LISTEN: GPB's Jon Nelson speaks with Peter Biello about NFL player Damar Hamlin's tragic Jan. 2 collapse during a game between the Buffalo Bills and Cincinnati Bengals.

Bills Bengals Hamlin

Buffalo Bills players pray for teammate Damar Hamlin after he collapsed during the first half of their NFL game against the Cincinnati Bengals Monday night. The game has been postponed indefinitely, NFL Commissioner Roger Goodell announced.

Credit: Joshua A. Bickel/AP

Buffalo Bills safety Damar Hamlin remains hospitalized in Cincinnati following his collapse Monday night during an NFL football game against the Bengals. The Bills say he had a cardiac arrest after making a tackle.

Hamlin's family is expressing gratitude for the outpouring of support shown toward him after the on-field emergency. Such a devastating injury may have consequences for the entire NFL and reverberate even further.

For more context, we turn to GPB's Jon Nelson, veteran sportscaster and journalist who covers high school football for GPB Sports. 

Peter Biello: What's the context here? Have we seen something like this on an NFL football field before?

Jon Nelson: The closest was back in 1971, and it was a player for the Detroit Lions who passed on the field, Chuck Hughes, who was the only player to die in a game, and it was later diagnosed that he basically had a heart attack on the field. And he was — they tried to revive him short of an hour and it didn't quite work. And so Chuck Hughes is the only player to have passed playing an NFL game. But it wasn't from contact or anything like we saw last night. It literally was diagnosed as a massive — as a massive heart attack that he had there on the field. That's the closest thing we've ever had.

Peter Biello: We should note that the Damar Hamlin has not passed away. He was listed most recently in critical condition on Tuesday morning. We're still waiting for updates on his condition. What does this say about the mental health concerns for people who have been watching something like this? The players formed a circle around Damar Hamlin and a lot of players were visibly shaken by this. And normally when a player is injured, even severely injured, the game resumes. But that didn't happen this time. What does this say about how the NFL is thinking about how people feel about what they see?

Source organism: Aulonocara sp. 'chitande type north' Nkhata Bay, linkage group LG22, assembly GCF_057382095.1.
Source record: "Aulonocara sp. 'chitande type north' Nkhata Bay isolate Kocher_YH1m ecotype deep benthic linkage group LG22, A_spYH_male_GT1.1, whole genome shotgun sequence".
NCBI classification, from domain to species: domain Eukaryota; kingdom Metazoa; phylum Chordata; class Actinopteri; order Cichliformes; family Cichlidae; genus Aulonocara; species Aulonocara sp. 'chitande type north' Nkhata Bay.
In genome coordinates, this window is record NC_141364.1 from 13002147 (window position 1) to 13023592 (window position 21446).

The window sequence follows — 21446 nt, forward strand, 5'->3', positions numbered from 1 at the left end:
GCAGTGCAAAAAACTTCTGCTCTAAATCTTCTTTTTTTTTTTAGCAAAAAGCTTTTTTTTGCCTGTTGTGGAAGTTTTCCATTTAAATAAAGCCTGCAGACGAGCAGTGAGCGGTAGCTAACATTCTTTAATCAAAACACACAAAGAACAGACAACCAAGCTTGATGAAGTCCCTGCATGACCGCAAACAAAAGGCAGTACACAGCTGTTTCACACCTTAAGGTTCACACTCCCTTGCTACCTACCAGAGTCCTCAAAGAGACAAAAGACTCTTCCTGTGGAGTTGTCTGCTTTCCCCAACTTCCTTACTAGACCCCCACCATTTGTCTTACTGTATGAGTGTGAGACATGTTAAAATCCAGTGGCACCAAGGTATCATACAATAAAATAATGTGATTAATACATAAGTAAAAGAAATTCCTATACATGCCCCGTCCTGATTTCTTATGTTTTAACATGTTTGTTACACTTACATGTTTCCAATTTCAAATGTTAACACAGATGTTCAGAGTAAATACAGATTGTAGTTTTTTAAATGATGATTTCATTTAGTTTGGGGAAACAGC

Jon Nelson: You look at how the two coaches responded. It was announced multiple times on the three networks that covered the game that the NFL was going to give a five-minute warm-up period and then the players were supposed to go out there and play. But then you had the two coaches for the Bills and the Bengals have a bit of a meeting themselves. And then the players just had a quick conversation. Players leave the field, they go into their locker rooms and they're trying to get as much information as possible and be there for each other out of the spotlight that was there for the TV and the radio cameras. And the first person naturally that I thought of was Tee Higgins, the wide receiver for the Cincinnati Bengals, who was basically trying to avoid being tackled and avoid a negative ending to his play. And he's the one who lowers his shoulder into the chest cavity of Damar Hamlin. And that was the end of the play, which looked fairly normal, like we see on a football field.

Peter Biello: Hits like the one that really harmed Damar Hamlin are fairly common in NFL games; big guys slamming into other big guys. Is this going to bring the conversation about violence in the game and injuries in the game to a different level? Will the NFL respond to this differently than it has responded to other accusations that the game is just too hard on the bodies of these men?

Jon Nelson: I don't think the NFL's going to respond any differently. I think that what you may see is like we've like we have seen in other sports, where this particular ventricular fibrillation has happened to athletes. This is traditionally associated with younger people, I mean, like teenagers and lower. And they have created in baseball and in lacrosse, the two sports that are normally associated with it, protective devices for chest cavities. You may see that. Something attached to the underside of shoulder pads or something like that. I don't think you're going to see a massive sea change in how the game is played or administered. But you may see, you know, some additional protective devices, things like that. Nothing too far out of the ordinary because this literally — as anybody who saw it, it looked like a normal play. And it was just this particular instance where if you hit the human body in a certain place in a certain way, that you're going to get that kind of a reverberation and you're going to have what happened to Damar Hamlin. And I don't I don't see it as much of a sea change, maybe a little more protection. That's about it.